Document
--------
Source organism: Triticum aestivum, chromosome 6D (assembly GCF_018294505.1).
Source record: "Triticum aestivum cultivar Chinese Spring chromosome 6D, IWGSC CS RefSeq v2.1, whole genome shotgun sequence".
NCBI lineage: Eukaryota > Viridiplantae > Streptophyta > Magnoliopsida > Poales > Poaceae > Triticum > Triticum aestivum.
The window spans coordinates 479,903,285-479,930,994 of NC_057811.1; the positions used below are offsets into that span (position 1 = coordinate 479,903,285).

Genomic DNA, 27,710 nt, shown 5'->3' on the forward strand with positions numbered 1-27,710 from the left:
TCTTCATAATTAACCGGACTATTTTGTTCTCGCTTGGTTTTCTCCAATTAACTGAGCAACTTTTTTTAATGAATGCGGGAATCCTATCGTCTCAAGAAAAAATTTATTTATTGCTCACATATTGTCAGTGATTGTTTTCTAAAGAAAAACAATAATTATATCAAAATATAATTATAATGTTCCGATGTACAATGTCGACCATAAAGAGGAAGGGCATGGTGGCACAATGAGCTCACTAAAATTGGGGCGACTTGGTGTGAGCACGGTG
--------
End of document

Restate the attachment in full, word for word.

Source organism: Triticum aestivum, chromosome 6D (assembly GCF_018294505.1).
Source record: "Triticum aestivum cultivar Chinese Spring chromosome 6D, IWGSC CS RefSeq v2.1, whole genome shotgun sequence".
NCBI lineage: Eukaryota > Viridiplantae > Streptophyta > Magnoliopsida > Poales > Poaceae > Triticum > Triticum aestivum.
The window spans coordinates 479,903,285-479,930,994 of NC_057811.1; the positions used below are offsets into that span (position 1 = coordinate 479,903,285).

Genomic DNA, 27,710 nt, shown 5'->3' on the forward strand with positions numbered 1-27,710 from the left:
TCTTCATAATTAACCGGACTATTTTGTTCTCGCTTGGTTTTCTCCAATTAACTGAGCAACTTTTTTTAATGAATGCGGGAATCCTATCGTCTCAAGAAAAAATTTATTTATTGCTCACATATTGTCAGTGATTGTTTTCTAAAGAAAAACAATAATTATATCAAAATATAATTATAATGTTCCGATGTACAATGTCGACCATAAAGAGGAAGGGCATGGTGGCACAATGAGCTCACTAAAATTGGGGCGACTTGGTGTGAGCACGGTG